The Walden Effect: Farming, simple living, permaculture, and invention.

Where to buy seeds

Now that I've cleaned out my old seeds, it's time to buy seeds for next year!  You'll get the cheapest seed prices at Wal-Mart or the Dollar Store, but I've been burned by old seeds from these stores in the past (and by their lack of variety), so now I stick to the feed store and online companies.

Park SeedThe feed store is perfect for seeds you use lots of like collards and lettuce and for tubers like potatoes which are expensive to ship.  But when it comes to an extensive selection of varieties to try out, I turn to Jung Seed and Park Seed.

I used to think that Park Seed was the cheaper of the two, but when I perused their seeds yesterday it seemed like Jung was cheaper!  Still, I ended up ordering from both sites so that I could get all of the varieties I wanted --- usually, shipping costs keep me from making two orders like that, but if you order by clicking on the banner here by Monday, you'll get free shipping from Park.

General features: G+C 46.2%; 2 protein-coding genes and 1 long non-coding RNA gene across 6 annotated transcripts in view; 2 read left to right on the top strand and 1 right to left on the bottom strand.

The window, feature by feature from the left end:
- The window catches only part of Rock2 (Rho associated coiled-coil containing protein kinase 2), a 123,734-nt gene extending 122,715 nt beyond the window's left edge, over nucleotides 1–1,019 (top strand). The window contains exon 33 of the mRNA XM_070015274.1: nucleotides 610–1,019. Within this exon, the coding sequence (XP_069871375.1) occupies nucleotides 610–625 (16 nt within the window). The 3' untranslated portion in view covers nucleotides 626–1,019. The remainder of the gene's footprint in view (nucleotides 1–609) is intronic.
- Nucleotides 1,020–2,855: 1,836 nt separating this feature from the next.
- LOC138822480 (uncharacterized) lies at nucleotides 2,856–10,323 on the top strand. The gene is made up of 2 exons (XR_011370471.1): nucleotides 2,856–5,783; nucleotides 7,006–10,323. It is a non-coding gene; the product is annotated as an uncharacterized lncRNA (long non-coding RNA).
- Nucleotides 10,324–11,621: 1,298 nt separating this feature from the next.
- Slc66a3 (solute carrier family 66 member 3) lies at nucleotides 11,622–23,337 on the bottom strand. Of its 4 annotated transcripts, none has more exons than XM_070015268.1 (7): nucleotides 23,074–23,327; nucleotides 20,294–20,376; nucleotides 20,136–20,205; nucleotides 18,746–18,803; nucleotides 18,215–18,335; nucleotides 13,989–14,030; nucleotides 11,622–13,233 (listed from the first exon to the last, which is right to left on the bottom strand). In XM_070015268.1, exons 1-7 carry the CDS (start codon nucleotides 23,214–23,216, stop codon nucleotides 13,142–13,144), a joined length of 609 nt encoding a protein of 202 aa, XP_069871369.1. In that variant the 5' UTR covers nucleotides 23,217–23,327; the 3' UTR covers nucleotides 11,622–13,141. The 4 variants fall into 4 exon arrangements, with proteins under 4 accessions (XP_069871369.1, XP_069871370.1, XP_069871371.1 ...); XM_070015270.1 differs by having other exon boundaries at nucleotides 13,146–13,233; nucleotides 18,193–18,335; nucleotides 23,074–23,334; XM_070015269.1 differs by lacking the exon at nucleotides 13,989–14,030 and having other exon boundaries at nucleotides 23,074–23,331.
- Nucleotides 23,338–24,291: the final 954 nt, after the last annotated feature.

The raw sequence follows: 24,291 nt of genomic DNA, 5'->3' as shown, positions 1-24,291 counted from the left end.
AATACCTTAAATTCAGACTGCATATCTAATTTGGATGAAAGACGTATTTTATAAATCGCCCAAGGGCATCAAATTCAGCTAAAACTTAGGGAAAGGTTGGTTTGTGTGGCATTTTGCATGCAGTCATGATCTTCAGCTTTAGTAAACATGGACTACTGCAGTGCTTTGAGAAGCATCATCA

Every year, I allow myself to splurge and get a variety or two from a more expensive site.  This year, it was Mexican Sour Gherkins from Baker Creek Heirloom Seeds.  I'll keep you posted this summer to let you know if this ancient American species solves our bacterial wilt problem.

Finally, one last piece of seedy advice --- buy heirloom and/or open pollinated varieties, if possible.  That way, once you settle on a variety you like, you can just save the seeds rather than buying them year after year.  Our expenditures on catalog seeds have dropped from $100 two years ago to $35 this year by saving seed, and by buying larger packets than we need of seeds which last several years.  But don't buy heirloom sweet corn --- you'll miss the supersweet taste of the newfangled hybrids!

Read other posts about saving seeds:

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About us: Anna Hess and Mark Hamilton spent over a decade living self-sufficiently in the mountains of Virginia before moving north to start over from scratch in the foothills of Ohio. They've experimented with permaculture, no-till gardening, trailersteading, home-based microbusinesses and much more, writing about their adventures in both blogs and books.

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